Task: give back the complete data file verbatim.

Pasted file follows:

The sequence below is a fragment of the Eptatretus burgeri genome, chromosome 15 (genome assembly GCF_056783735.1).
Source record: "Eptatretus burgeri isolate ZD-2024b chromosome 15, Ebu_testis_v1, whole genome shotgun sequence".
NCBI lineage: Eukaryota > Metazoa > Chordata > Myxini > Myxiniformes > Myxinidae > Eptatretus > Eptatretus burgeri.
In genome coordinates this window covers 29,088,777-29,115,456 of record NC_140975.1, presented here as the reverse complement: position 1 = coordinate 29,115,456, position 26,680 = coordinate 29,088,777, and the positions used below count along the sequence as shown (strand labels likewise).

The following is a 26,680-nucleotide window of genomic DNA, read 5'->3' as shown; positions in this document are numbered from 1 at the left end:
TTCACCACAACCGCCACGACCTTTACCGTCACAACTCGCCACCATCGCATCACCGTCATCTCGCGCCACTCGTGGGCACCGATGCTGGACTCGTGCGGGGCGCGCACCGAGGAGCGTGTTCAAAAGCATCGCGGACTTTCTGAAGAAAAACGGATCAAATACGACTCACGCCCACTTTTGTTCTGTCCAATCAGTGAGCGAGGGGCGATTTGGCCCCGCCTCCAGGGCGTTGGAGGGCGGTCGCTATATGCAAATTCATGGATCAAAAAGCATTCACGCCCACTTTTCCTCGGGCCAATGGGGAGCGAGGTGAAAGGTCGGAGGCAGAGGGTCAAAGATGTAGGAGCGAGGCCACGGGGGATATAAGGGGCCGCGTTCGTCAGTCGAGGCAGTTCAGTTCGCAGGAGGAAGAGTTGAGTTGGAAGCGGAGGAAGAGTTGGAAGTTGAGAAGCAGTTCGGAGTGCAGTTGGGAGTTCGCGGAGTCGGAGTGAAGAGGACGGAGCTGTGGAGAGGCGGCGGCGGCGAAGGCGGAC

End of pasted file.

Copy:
The sequence below is a fragment of the Eptatretus burgeri genome, chromosome 15 (genome assembly GCF_056783735.1).
Source record: "Eptatretus burgeri isolate ZD-2024b chromosome 15, Ebu_testis_v1, whole genome shotgun sequence".
NCBI lineage: Eukaryota > Metazoa > Chordata > Myxini > Myxiniformes > Myxinidae > Eptatretus > Eptatretus burgeri.
In genome coordinates this window covers 29,088,777-29,115,456 of record NC_140975.1, presented here as the reverse complement: position 1 = coordinate 29,115,456, position 26,680 = coordinate 29,088,777, and the positions used below count along the sequence as shown (strand labels likewise).

The following is a 26,680-nucleotide window of genomic DNA, read 5'->3' as shown; positions in this document are numbered from 1 at the left end:
TTCACCACAACCGCCACGACCTTTACCGTCACAACTCGCCACCATCGCATCACCGTCATCTCGCGCCACTCGTGGGCACCGATGCTGGACTCGTGCGGGGCGCGCACCGAGGAGCGTGTTCAAAAGCATCGCGGACTTTCTGAAGAAAAACGGATCAAATACGACTCACGCCCACTTTTGTTCTGTCCAATCAGTGAGCGAGGGGCGATTTGGCCCCGCCTCCAGGGCGTTGGAGGGCGGTCGCTATATGCAAATTCATGGATCAAAAAGCATTCACGCCCACTTTTCCTCGGGCCAATGGGGAGCGAGGTGAAAGGTCGGAGGCAGAGGGTCAAAGATGTAGGAGCGAGGCCACGGGGGATATAAGGGGCCGCGTTCGTCAGTCGAGGCAGTTCAGTTCGCAGGAGGAAGAGTTGAGTTGGAAGCGGAGGAAGAGTTGGAAGTTGAGAAGCAGTTCGGAGTGCAGTTGGGAGTTCGCGGAGTCGGAGTGAAGAGGACGGAGCTGTGGAGAGGCGGCGGCGGCGAAGGCGGAC